Answers for basic 3D printing questions like what is 3D Printing? When should i buy a printer etc

3D printing is currently the most trending topic in the tech world. Every day, we get to read lots of news on 3D printing, 3D printers, 3D objects and so on. Many experts claim that 3D printing is a transformational technology. Harvard Business Review has even mentioned that 3D printing is going to change the world. But what exactly is 3D printing? What are its uses? How does this technology work? Very few people know answers to these questions. Common man doesn’t know this technology inspite of this technology being disruptive. This article is intended to explain about this technology in detail.

What is 3D printing?

In simple words, 3D printing is the process of printing a three-dimensional object from scratch. It is done by depositing material layer on layer through computer control. The digital design is fed into the 3D printer and the object is printed on the basis of the digital design by depositing material layer by layer. These objects can be of any shape, size. The fact that one can create objects directly at one’s workplace makes this technology highly disruptive and revolutionary. Please check the below video to get an understanding of the 3D printing process.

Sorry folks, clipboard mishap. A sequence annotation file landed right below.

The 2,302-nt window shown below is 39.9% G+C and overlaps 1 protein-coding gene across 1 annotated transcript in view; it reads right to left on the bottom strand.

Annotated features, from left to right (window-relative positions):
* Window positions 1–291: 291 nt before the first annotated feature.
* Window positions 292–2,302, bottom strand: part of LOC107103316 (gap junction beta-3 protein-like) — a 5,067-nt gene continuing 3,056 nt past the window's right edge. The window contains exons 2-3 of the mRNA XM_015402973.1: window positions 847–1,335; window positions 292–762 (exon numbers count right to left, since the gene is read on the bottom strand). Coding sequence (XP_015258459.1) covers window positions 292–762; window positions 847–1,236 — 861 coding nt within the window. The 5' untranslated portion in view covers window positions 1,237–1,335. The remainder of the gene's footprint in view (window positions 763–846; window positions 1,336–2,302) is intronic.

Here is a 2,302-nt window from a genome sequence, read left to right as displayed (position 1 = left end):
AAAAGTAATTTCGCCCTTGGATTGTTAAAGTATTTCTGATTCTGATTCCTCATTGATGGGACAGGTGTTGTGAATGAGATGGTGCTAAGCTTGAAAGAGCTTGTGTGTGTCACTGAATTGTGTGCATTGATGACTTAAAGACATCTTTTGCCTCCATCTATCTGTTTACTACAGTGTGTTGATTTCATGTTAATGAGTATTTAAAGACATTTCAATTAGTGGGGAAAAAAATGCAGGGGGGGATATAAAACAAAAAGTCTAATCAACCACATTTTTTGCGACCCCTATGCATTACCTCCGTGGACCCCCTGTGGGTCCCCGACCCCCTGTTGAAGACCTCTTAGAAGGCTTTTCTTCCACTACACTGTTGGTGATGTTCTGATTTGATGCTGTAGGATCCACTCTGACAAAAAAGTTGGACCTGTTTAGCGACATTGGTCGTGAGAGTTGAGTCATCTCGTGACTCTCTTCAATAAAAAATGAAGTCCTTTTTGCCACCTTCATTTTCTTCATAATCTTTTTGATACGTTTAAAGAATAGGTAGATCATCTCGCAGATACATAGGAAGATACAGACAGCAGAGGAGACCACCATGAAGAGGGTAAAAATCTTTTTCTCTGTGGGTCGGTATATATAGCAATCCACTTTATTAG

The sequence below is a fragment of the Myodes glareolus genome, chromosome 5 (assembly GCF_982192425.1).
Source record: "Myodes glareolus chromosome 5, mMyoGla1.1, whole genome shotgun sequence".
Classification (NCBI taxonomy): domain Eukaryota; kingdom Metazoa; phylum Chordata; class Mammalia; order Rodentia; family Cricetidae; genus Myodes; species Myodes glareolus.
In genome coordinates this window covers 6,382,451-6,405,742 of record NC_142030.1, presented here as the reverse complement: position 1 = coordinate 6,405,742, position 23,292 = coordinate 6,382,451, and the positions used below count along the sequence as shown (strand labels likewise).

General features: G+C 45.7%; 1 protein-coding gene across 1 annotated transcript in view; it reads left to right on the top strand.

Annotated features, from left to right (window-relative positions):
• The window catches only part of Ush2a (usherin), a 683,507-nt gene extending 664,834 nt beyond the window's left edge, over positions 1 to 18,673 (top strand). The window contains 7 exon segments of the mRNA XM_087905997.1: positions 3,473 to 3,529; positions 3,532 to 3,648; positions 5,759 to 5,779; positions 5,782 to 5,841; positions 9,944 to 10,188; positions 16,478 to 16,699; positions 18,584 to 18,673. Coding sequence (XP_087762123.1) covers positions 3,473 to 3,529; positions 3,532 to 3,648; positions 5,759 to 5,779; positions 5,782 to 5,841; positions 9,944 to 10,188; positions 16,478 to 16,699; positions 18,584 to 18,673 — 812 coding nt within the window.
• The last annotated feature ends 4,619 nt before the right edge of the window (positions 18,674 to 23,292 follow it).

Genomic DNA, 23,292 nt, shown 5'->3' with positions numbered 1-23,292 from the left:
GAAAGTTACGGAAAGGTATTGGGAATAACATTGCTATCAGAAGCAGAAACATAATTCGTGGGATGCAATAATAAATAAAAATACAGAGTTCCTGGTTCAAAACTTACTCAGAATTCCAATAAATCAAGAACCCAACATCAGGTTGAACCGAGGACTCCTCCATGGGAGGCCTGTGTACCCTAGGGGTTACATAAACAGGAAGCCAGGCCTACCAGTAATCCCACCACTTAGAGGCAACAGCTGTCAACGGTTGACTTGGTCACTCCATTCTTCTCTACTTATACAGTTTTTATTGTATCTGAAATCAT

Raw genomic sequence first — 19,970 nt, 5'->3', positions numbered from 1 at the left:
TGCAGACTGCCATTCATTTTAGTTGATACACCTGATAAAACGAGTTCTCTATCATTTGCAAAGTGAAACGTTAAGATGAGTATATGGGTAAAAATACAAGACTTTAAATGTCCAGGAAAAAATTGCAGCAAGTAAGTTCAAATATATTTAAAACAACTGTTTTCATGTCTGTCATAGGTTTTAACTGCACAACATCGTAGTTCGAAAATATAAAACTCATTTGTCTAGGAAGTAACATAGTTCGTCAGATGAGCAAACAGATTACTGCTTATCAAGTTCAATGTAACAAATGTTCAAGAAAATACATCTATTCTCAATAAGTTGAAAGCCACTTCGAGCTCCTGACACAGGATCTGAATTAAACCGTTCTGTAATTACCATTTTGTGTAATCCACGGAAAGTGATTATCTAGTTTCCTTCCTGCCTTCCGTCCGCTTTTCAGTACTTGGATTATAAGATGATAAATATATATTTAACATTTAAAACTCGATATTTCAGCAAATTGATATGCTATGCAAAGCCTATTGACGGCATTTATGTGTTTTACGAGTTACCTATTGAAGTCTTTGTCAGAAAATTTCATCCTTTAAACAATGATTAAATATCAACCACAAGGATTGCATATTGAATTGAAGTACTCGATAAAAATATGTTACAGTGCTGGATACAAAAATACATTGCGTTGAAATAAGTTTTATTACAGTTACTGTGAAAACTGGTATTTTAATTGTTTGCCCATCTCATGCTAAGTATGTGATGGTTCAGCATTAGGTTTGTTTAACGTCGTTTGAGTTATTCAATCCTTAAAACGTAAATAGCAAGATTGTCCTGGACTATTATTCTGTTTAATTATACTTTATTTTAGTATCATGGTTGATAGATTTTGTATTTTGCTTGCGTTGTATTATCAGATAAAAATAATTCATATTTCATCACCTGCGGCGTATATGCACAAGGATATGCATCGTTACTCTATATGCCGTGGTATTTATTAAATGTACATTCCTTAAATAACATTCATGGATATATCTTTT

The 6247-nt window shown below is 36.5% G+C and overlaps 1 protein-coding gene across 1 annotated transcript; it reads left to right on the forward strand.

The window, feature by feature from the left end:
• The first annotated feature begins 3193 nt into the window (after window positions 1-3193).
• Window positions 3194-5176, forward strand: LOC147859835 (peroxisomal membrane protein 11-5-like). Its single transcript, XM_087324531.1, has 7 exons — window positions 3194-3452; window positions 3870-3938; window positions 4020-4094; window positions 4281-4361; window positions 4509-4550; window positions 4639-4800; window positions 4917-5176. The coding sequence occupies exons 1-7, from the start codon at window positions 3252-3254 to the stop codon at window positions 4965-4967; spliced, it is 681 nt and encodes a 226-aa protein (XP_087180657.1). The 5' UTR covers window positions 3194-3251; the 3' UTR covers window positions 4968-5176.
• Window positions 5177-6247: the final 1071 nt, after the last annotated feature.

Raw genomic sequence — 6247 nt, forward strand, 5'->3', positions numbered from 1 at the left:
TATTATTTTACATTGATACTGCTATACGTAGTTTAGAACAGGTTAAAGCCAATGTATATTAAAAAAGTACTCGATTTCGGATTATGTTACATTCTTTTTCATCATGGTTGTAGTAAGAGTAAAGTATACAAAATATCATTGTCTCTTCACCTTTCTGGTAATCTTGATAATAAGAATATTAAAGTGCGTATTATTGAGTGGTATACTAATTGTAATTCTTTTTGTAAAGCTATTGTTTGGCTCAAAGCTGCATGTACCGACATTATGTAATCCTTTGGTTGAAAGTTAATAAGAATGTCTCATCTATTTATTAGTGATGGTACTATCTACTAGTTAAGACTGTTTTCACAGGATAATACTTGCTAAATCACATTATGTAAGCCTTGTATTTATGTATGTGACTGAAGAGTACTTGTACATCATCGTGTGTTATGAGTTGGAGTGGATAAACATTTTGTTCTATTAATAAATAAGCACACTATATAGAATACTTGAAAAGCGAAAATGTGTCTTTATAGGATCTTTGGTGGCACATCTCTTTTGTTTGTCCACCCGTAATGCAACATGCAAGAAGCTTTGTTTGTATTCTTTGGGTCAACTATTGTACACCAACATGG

How does 3D printing work?

As stated above, 3D printing is the process of creating a three dimensional object by adding successive layers of material through computer controlled movement. There are various technologies that together comprise this 3D printing. But these can be broadly classified into extrusion based and powder/liquid-based. First and foremost, a 3D design has to be created. It can be achieved by scanning a 3D model or by drawing it using a various 3D modeling softwares like Maya, AutoCAD, SolidWorks, Catia, ProE.

In extrusion based 3D printing technology, the 3D printers have hot end and build plate. These two move on a three dimensional path, if extruder moves on XY axis the build plate moves on Z  axis. In some 3D printers, extruder moves only on Y axis and build plate moves on X and Z axis. A plastic filament is fed to the extruder. There the plastic melts into liquid form. That liquid gets deposited on the build plate.  The movement of the extruder, base plate is usually dictated by the design requirements. The extruder deposits material layer by layer as per the design given and accordingly the object gets created. Once the object is created, it can removed from build plate.